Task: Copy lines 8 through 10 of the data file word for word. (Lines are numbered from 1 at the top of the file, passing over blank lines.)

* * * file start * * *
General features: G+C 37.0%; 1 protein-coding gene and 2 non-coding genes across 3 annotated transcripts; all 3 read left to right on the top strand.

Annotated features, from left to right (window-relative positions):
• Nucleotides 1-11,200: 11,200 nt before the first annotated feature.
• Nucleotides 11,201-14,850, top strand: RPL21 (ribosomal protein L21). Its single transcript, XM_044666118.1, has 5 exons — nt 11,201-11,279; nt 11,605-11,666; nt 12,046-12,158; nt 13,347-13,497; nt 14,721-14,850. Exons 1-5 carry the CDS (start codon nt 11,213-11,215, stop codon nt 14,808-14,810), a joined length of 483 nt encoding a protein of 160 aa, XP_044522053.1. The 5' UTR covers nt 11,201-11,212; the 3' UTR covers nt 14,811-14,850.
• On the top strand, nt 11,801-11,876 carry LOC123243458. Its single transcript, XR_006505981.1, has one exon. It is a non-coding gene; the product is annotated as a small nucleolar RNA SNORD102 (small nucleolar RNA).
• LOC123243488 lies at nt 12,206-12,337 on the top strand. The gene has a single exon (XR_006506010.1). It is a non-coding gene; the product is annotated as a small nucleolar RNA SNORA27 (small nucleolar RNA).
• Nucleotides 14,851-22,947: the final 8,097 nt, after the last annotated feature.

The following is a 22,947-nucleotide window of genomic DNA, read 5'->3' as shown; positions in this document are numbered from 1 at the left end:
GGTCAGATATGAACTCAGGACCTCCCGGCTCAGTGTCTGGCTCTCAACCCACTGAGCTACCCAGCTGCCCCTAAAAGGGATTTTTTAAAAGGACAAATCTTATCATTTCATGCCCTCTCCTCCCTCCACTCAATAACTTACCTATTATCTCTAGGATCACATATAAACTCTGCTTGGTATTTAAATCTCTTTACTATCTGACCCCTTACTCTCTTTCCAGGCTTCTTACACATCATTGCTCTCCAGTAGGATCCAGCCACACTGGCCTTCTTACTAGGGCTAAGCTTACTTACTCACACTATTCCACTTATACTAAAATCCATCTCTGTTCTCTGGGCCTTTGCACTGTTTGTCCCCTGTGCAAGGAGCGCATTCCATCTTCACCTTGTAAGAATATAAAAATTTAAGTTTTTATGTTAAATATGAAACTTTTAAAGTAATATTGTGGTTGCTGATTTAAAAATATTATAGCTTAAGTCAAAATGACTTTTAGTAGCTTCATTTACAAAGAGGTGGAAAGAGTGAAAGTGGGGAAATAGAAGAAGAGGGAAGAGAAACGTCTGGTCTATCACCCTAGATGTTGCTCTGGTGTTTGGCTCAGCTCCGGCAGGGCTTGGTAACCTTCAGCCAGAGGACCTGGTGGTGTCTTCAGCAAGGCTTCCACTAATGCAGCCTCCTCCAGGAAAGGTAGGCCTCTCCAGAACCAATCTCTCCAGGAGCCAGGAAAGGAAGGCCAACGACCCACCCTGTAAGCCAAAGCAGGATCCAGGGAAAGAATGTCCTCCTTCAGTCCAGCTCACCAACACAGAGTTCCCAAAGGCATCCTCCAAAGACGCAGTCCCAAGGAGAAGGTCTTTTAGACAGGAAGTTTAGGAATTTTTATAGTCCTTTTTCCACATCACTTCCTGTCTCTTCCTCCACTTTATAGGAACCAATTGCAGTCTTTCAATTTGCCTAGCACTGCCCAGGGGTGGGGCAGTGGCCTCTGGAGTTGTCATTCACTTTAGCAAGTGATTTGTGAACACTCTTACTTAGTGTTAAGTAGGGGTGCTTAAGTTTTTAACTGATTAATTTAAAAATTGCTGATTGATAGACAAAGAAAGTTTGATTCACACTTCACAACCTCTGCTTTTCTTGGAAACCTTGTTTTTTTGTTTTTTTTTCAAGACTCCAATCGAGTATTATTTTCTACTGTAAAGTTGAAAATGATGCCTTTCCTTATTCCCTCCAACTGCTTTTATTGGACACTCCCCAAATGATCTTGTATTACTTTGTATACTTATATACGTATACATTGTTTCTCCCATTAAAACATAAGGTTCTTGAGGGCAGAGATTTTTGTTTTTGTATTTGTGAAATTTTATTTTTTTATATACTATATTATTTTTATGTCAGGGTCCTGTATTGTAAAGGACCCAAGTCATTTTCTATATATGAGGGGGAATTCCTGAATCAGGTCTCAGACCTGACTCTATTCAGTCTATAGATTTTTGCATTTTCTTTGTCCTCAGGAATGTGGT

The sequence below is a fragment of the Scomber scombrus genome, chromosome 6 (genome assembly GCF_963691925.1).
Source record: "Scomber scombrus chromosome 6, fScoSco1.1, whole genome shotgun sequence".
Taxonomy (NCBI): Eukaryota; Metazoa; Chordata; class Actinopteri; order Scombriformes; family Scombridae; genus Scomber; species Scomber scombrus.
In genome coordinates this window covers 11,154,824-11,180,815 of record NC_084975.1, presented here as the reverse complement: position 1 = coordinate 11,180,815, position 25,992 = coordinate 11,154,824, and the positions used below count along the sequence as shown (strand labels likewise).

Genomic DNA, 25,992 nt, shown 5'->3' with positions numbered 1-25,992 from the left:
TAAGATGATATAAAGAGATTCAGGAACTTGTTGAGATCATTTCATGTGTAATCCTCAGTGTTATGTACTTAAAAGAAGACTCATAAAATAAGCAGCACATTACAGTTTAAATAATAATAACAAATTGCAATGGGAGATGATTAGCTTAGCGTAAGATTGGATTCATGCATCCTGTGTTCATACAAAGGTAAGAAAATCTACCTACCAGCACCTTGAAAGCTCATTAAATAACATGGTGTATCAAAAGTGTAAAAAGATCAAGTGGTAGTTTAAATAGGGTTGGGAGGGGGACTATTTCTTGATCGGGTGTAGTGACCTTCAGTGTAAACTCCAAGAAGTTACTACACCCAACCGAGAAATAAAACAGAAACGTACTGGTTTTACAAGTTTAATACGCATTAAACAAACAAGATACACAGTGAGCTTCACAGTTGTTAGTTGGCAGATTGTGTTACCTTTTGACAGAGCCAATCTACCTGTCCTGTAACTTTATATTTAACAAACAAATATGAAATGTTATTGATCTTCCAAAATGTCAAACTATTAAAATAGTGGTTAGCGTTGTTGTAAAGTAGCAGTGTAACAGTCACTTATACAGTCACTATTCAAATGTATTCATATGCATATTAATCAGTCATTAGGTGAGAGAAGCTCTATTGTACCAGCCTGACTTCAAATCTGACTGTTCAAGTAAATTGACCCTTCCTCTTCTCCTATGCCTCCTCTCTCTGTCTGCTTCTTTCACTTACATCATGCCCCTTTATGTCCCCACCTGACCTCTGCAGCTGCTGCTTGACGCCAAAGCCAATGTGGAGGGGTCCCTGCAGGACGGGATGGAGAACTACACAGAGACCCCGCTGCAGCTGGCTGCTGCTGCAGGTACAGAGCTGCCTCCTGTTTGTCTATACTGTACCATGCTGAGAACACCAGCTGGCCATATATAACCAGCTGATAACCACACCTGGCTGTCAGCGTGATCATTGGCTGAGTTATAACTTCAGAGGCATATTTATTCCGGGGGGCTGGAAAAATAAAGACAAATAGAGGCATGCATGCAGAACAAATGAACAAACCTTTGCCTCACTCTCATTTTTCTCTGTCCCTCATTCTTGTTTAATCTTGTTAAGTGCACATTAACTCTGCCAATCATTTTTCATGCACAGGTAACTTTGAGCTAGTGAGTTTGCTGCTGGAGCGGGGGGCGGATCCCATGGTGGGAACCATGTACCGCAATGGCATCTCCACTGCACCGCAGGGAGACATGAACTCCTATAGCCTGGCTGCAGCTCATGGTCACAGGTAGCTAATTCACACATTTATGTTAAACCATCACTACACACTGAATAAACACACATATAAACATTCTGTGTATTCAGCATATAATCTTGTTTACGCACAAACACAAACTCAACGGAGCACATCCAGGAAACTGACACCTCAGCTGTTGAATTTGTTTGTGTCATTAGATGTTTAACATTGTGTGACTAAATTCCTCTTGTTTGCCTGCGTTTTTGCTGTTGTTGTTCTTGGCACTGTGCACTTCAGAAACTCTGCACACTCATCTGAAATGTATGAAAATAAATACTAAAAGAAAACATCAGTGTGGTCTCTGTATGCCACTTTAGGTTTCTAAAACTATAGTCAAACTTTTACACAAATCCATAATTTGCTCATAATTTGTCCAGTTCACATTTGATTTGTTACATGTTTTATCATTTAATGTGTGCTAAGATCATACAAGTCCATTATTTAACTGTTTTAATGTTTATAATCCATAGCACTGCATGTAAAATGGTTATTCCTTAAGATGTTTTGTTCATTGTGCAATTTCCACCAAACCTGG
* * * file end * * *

The following is a 22,947-nucleotide window of genomic DNA, read 5'->3' as shown; positions in this document are numbered from 1 at the left end:
GGTCAGATATGAACTCAGGACCTCCCGGCTCAGTGTCTGGCTCTCAACCCACTGAGCTACCCAGCTGCCCCTAAAAGGGATTTTTTAAAAGGACAAATCTTATCATTTCATGCCCTCTCCTCCCTCCACTCAATAACTTACCTATTATCTCTAGGATCACATATAAACTCTGCTTGGTATTTAAATCTCTTTACTATCTGACCCCTTACTCTCTTTCCAGGCTTCTTACACATCATTGCTCTCCAGTAGGATCCAGCCACACTGGCCTTCTTACTAGGGCTAAGCTTACTTACTCACACTATTCCACTTATACTAAAATCCATCTCTGTTCTCTGGGCCTTTGCACTGTTTGTCCCCTGTGCAAGGAGCGCATTCCATCTTCACCTTGTAAGAATATAAAAATTTAAGTTTTTATGTTAAATATGAAACTTTTAAAGTAATATTGTGGTTGCTGATTTAAAAATATTATAGCTTAAGTCAAAATGACTTTTAGTAGCTTCATTTACAAAGAGGTGGAAAGAGTGAAAGTGGGGAAATAGAAGAAGAGGGAAGAGAAACGTCTGGTCTATCACCCTAGATGTTGCTCTGGTGTTTGGCTCAGCTCCGGCAGGGCTTGGTAACCTTCAGCCAGAGGACCTGGTGGTGTCTTCAGCAAGGCTTCCACTAATGCAGCCTCCTCCAGGAAAGGTAGGCCTCTCCAGAACCAATCTCTCCAGGAGCCAGGAAAGGAAGGCCAACGACCCACCCTGTAAGCCAAAGCAGGATCCAGGGAAAGAATGTCCTCCTTCAGTCCAGCTCACCAACACAGAGTTCCCAAAGGCATCCTCCAAAGACGCAGTCCCAAGGAGAAGGTCTTTTAGACAGGAAGTTTAGGAATTTTTATAGTCCTTTTTCCACATCACTTCCTGTCTCTTCCTCCACTTTATAGGAACCAATTGCAGTCTTTCAATTTGCCTAGCACTGCCCAGGGGTGGGGCAGTGGCCTCTGGAGTTGTCATTCACTTTAGCAAGTGATTTGTGAACACTCTTACTTAGTGTTAAGTAGGGGTGCTTAAGTTTTTAACTGATTAATTTAAAAATTGCTGATTGATAGACAAAGAAAGTTTGATTCACACTTCACAACCTCTGCTTTTCTTGGAAACCTTGTTTTTTTGTTTTTTTTTCAAGACTCCAATCGAGTATTATTTTCTACTGTAAAGTTGAAAATGATGCCTTTCCTTATTCCCTCCAACTGCTTTTATTGGACACTCCCCAAATGATCTTGTATTACTTTGTATACTTATATACGTATACATTGTTTCTCCCATTAAAACATAAGGTTCTTGAGGGCAGAGATTTTTGTTTTTGTATTTGTGAAATTTTATTTTTTTATATACTATATTATTTTTATGTCAGGGTCCTGTATTGTAAAGGACCCAAGTCATTTTCTATATATGAGGGGGAATTCCTGAATCAGGTCTCAGACCTGACTCTATTCAGTCTATAGATTTTTGCATTTTCTTTGTCCTCAGGAATGTGGT

The sequence below is a fragment of the Scomber scombrus genome, chromosome 6 (genome assembly GCF_963691925.1).